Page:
After Galahad was proclaimed King, he ordered that a coffer of gold and precious stones should be made to encompass the table of silver, and every day he and the two Knights would kneel before it and make their prayers.
Now at the year's end, and on the selfsame day that Galahad had been crowned King, he arose up early and came with the two Knights to the Palace, and he saw a man in the likeness of a Bishop, encircled by a great crowd of angels, kneeling before the Holy Vessel.
And he called to Galahad and said to him, 'Come forth, thou servant of Christ, and thou shalt see what thou hast much desired to see.'
Then Galahad began to tremble right hard when the flesh first beheld the things of the spirit, and he held up his hands to heaven and said, 'Lord, I thank thee, for now I see that which hath been my desire for many a day. Now, blessed Lord, I would no longer live, if it might please thee.'
Then Galahad went to Percivale, and kissed him, and commended him to God, and he went to Sir Bors, and kissed him, and commended him to God, and said, 'Fair lord, salute me to my lord Sir Lancelot, my father, and bid him remember this unstable world.'
Therewith he kneeled down before the table and made his prayers, and while he was praying, his soul suddenly left the body and was carried by angels up into heaven, which the two Knights right well beheld. Also they saw come from heaven a hand, but no body behind it, and it came unto the Vessel, and took it and the spear, and bare them back to heaven. And since then no man has dared to say that he has seen the Holy Graal.
When Percivale and Bors saw Galahad lying dead, they made as much sorrow as ever two men did, and the people of the country and of the city were right heavy. And they buried him as befitted their King.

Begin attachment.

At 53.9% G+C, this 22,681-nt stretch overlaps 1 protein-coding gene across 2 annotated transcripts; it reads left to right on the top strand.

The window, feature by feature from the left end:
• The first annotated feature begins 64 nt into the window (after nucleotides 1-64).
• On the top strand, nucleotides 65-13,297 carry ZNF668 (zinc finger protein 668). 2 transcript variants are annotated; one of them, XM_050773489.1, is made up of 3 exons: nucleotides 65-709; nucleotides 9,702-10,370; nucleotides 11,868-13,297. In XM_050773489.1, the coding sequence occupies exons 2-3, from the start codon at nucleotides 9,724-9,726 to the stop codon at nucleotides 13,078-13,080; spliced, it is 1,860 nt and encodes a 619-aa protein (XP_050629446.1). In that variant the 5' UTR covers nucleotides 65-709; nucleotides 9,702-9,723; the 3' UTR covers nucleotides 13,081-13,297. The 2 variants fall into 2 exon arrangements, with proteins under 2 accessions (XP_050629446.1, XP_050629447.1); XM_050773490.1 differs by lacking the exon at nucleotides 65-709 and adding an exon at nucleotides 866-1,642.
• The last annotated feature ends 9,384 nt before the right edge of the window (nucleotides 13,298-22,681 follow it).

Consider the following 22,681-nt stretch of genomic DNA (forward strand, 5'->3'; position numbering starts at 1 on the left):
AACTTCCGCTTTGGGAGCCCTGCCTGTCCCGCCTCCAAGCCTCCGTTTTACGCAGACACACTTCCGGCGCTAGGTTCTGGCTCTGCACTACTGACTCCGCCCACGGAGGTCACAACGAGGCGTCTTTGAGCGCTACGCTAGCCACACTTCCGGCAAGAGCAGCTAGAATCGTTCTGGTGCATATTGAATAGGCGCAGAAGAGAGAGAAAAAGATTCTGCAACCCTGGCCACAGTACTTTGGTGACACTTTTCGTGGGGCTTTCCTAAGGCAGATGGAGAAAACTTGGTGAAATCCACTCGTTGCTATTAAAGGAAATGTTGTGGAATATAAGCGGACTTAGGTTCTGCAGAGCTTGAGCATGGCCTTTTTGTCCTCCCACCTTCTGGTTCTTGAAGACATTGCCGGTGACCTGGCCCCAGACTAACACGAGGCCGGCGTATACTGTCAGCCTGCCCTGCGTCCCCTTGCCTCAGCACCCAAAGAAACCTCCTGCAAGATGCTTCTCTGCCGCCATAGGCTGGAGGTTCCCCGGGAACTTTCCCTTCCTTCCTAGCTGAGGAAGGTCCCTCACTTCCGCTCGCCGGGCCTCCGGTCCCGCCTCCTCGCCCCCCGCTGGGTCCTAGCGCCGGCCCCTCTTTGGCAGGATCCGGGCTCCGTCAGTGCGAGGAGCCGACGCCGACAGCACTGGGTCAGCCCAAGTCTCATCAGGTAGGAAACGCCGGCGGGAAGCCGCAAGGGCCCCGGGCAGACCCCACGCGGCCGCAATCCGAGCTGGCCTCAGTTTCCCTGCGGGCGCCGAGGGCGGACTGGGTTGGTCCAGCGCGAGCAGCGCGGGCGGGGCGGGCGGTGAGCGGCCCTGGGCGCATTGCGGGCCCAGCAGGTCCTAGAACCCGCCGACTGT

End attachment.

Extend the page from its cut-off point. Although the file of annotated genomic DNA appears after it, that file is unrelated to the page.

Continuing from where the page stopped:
As soon as Galahad was buried, Sir Percivale sought a hermitage outside the city, and put oil the dress of a hermit, and Sir Bors was always with him, but kept the dress that he wore at Court. When a year and two months had passed, Sir Percivale died also and was buried by the side of Galahad, and Sir Bors left that land and, after long riding, came to Camelot.
Then was there great joy made of him in the Court, for they had held him as dead, and the King ordered great clerks to attend him and to write down all his adventures with those of Sir Percivale and Sir Galahad.
Next, Sir Lancelot told the adventures of the Graal which he had seen, and this likewise was written and placed with the other in almonries at Salisbury.
And by and by Sir Bors said to Sir Lancelot, 'Galahad your son saluteth you by me and, after you, King Arthur and all the Court, and so did Sir Percivale, for I buried them with mine own hands in the City of Sarras. Also, Sir Lancelot, Galahad prayeth you to remember of this uncertain world, as you promised when you were together!'
'That is true,' said Sir Lancelot, 'and I trust his prayer may avail me.' But the prayer but little availed Sir Lancelot, for he fell to his old sins again.
And now the Knights were few that survived the search for the Graal, and the evil days of Arthur began.
Next: The End of Arthur